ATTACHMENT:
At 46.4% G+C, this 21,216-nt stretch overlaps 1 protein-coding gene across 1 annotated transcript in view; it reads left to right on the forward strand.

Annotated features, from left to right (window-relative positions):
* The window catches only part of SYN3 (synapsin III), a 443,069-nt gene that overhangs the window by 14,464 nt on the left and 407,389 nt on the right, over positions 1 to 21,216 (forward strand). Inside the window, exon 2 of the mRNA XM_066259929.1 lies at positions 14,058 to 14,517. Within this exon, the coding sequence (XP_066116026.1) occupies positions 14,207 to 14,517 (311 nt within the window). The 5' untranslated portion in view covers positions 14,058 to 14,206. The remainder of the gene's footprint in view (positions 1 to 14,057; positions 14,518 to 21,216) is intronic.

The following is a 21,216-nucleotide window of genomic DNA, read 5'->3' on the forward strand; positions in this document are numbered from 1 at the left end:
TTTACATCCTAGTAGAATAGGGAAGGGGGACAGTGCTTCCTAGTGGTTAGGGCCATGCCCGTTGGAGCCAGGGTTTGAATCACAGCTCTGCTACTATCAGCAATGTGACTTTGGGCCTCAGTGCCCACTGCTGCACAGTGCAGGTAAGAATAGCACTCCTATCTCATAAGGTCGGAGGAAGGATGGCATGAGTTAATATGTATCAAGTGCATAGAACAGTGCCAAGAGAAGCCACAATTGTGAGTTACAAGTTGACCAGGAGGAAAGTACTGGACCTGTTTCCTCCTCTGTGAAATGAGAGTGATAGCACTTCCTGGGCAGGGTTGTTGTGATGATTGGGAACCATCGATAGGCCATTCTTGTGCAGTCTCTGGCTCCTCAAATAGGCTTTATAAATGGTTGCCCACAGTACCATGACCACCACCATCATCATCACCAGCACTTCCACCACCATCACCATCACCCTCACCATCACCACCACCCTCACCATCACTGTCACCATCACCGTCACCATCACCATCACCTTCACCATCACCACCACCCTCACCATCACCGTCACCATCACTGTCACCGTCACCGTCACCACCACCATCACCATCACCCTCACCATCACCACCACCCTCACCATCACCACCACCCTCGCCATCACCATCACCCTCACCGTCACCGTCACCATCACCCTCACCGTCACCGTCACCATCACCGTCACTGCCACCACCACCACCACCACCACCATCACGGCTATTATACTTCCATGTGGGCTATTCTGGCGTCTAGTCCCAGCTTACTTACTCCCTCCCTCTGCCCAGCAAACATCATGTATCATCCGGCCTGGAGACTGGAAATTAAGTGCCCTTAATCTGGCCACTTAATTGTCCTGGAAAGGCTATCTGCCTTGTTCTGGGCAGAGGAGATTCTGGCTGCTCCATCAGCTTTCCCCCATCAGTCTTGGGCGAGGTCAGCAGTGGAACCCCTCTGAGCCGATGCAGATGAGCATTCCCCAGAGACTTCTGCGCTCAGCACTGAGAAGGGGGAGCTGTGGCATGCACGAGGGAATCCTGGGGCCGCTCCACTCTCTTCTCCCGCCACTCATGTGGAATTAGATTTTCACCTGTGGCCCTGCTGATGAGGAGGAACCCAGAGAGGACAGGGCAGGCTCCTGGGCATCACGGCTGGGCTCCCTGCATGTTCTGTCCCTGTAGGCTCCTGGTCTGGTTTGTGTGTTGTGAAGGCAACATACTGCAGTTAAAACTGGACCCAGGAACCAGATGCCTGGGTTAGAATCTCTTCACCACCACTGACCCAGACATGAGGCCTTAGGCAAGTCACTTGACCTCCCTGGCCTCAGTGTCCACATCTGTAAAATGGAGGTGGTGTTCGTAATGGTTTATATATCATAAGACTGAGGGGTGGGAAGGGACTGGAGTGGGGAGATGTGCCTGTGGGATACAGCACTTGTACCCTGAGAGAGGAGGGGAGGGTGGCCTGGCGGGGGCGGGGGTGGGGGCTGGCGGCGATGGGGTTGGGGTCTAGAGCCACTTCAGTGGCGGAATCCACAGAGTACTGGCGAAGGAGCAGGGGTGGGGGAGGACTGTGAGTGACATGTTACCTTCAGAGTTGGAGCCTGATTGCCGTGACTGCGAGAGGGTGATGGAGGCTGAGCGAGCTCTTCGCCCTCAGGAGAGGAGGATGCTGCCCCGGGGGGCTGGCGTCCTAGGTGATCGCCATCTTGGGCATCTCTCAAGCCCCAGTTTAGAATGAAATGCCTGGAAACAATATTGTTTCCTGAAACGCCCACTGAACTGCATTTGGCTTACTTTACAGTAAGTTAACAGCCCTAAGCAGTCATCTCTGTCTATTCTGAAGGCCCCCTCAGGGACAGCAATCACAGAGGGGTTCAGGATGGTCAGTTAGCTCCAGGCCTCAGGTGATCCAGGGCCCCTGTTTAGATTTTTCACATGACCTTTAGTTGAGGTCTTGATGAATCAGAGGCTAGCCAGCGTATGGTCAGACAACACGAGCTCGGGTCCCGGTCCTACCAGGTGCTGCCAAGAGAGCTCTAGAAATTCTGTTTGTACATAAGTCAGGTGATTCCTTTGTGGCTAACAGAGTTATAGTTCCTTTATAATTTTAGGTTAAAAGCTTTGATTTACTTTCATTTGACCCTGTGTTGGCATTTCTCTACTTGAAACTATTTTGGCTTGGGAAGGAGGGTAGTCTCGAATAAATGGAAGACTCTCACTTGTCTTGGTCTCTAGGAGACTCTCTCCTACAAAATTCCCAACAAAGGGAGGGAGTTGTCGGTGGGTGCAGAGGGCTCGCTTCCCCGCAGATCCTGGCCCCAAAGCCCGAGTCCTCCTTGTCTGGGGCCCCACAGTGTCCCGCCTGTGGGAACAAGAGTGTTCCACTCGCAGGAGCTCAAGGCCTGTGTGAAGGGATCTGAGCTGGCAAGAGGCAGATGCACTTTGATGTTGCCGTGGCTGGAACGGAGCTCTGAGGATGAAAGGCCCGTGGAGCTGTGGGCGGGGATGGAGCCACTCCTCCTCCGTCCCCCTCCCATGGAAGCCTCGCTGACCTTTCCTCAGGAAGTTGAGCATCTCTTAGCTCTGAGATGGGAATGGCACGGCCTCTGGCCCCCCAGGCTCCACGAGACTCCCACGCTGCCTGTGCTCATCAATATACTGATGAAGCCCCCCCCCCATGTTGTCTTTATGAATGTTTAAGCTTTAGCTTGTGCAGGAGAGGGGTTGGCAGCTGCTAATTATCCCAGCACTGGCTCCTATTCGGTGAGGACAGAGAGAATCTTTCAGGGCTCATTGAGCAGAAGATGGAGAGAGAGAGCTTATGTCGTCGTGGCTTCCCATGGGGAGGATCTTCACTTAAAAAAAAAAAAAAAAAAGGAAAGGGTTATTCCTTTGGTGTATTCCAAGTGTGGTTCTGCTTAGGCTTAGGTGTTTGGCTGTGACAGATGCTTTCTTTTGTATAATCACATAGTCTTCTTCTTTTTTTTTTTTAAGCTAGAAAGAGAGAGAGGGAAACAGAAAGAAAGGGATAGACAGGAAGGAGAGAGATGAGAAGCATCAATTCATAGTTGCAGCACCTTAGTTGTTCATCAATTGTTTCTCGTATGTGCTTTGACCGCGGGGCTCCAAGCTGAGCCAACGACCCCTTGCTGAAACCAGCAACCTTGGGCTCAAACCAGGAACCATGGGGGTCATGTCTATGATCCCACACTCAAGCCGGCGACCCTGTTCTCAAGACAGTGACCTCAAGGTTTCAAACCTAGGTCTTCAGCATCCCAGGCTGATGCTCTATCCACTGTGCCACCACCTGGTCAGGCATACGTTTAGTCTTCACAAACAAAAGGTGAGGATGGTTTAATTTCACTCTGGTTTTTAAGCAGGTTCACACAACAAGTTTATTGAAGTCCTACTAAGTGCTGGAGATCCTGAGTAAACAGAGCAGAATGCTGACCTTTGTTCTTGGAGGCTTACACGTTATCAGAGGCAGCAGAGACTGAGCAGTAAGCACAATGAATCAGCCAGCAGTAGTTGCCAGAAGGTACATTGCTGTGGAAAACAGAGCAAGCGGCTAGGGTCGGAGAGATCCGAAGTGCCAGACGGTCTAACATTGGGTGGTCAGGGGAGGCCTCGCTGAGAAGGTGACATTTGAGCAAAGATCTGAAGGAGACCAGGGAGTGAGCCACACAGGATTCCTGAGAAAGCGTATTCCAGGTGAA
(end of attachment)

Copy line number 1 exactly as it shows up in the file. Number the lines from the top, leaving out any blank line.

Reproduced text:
At 46.4% G+C, this 21,216-nt stretch overlaps 1 protein-coding gene across 1 annotated transcript in view; it reads left to right on the forward strand.